Lower interest rates drive credit growth
Credit extension to the private sector, although not at previous record levels, have recently shown a noticeable move higher. Economists say the lower interest rate regime is pushing credit growth.
Latest statistics from the Bank of Namibia show that private sector credit extension (PSCE) grew to 14.2% in August from 13.7% in July spurred by increases in lending to both households and businesses.
Credit growth to individuals increased from 13.7% in July to 14.2% year on year in August while credit extension growth to businesses increased from 12.7% to 14.3%.
The main contributors to credit growth to individuals came from mortgage lending, which increased by approximately N$2.12 billion for the year and N$256.3 million in nominal terms from July to August, while overdrafts to corporates were also a significant contributor to the overall credit growth. Patrick Britz, an Assistant Portfolio Manager at Capricorn Investment Holdings says a lower repo rate, which has translated into lower prime lending rates from commercial banks, will undoubtedly encourage greater credit uptake in the economy and should further spur the demand side of the domestic economy.
Shihepo Kavambi, a researcher with Simonis Storm Securities says with the festive season approaching and interest rates low, “we expect the trend of rising credit extensions to continue at a broader level.” She added: “Although, we anticipate total credit extension to continue gathering pace, we foresee overdrafts for corporates and households to lead. Amongst the two classes of consumers, overdrafts to individuals could start becoming more pronounced.”The August figure marks the highest year on year growth figure of private sector credit extension since April 2007.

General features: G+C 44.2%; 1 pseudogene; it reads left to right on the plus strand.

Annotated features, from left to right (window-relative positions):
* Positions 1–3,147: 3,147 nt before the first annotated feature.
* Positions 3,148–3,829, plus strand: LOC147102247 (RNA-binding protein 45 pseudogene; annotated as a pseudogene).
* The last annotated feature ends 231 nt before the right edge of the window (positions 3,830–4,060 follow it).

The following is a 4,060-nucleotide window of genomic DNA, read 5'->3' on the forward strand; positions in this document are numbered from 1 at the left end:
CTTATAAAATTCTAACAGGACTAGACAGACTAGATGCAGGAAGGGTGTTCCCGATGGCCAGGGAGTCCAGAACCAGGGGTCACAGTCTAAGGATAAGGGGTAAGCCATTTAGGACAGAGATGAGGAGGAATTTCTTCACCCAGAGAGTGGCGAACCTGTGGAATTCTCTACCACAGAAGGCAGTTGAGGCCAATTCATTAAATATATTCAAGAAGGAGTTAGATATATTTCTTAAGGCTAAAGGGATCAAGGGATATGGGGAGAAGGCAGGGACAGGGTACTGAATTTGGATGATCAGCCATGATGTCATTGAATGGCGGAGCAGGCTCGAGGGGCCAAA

However, installment sales growth, which has been on an upward trend since September 2011, moderated at the end of August 2012. The annual growth rate in installment credit slowed slightly to 18.1% from 18.2% at the end of July. But despite the deceleration in growth, the figure is still significantly higher than the 13.2% growth seen in August 2011. Installment credit growth to businesses in August was 13.9% while installment credit growth to individuals stood at 20.7% down from July’s figure of 21.5%.
Britz says annual growth in installment sales has averaged 18.1% in the first eight months of 2012 which is significantly higher than the 12.4% seen over the corresponding period last year and marks the highest levels of (year on year) growth in installment sales in the last six years.
Contrary to the Bank of Namibia’s concern on the rapid expansion of consumer loans which might have the effect of crowding out funding for more productive activities and put pressure on international reserves, Britz describes the current growth in credit extension as healthy.